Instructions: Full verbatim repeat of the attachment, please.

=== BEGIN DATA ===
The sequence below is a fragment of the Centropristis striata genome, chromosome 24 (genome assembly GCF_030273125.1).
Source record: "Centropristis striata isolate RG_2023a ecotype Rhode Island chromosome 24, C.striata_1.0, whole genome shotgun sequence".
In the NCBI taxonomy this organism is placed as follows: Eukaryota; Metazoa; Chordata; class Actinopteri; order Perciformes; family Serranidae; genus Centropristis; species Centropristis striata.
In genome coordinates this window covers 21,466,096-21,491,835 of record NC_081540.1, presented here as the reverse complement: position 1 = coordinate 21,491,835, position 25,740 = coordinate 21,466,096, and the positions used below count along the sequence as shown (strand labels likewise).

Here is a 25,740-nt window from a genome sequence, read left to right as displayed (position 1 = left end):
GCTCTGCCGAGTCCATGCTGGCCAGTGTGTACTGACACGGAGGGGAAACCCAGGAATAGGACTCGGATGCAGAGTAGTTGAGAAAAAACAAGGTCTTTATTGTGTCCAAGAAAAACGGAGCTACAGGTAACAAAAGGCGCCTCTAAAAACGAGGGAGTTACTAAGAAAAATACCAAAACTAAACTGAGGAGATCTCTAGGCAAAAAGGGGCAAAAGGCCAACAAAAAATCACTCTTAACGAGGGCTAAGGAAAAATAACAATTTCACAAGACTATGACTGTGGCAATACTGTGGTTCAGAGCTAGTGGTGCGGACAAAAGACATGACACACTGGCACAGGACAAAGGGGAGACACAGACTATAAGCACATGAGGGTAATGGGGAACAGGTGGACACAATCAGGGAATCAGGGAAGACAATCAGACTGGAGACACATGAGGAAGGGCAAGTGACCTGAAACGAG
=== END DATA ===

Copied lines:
The sequence below is a fragment of the Centropristis striata genome, chromosome 24 (genome assembly GCF_030273125.1).
Source record: "Centropristis striata isolate RG_2023a ecotype Rhode Island chromosome 24, C.striata_1.0, whole genome shotgun sequence".
In the NCBI taxonomy this organism is placed as follows: Eukaryota; Metazoa; Chordata; class Actinopteri; order Perciformes; family Serranidae; genus Centropristis; species Centropristis striata.
In genome coordinates this window covers 21,466,096-21,491,835 of record NC_081540.1, presented here as the reverse complement: position 1 = coordinate 21,491,835, position 25,740 = coordinate 21,466,096, and the positions used below count along the sequence as shown (strand labels likewise).

Here is a 25,740-nt window from a genome sequence, read left to right as displayed (position 1 = left end):
GCTCTGCCGAGTCCATGCTGGCCAGTGTGTACTGACACGGAGGGGAAACCCAGGAATAGGACTCGGATGCAGAGTAGTTGAGAAAAAACAAGGTCTTTATTGTGTCCAAGAAAAACGGAGCTACAGGTAACAAAAGGCGCCTCTAAAAACGAGGGAGTTACTAAGAAAAATACCAAAACTAAACTGAGGAGATCTCTAGGCAAAAAGGGGCAAAAGGCCAACAAAAAATCACTCTTAACGAGGGCTAAGGAAAAATAACAATTTCACAAGACTATGACTGTGGCAATACTGTGGTTCAGAGCTAGTGGTGCGGACAAAAGACATGACACACTGGCACAGGACAAAGGGGAGACACAGACTATAAGCACATGAGGGTAATGGGGAACAGGTGGACACAATCAGGGAATCAGGGAAGACAATCAGACTGGAGACACATGAGGAAGGGCAAGTGACCTGAAACGAG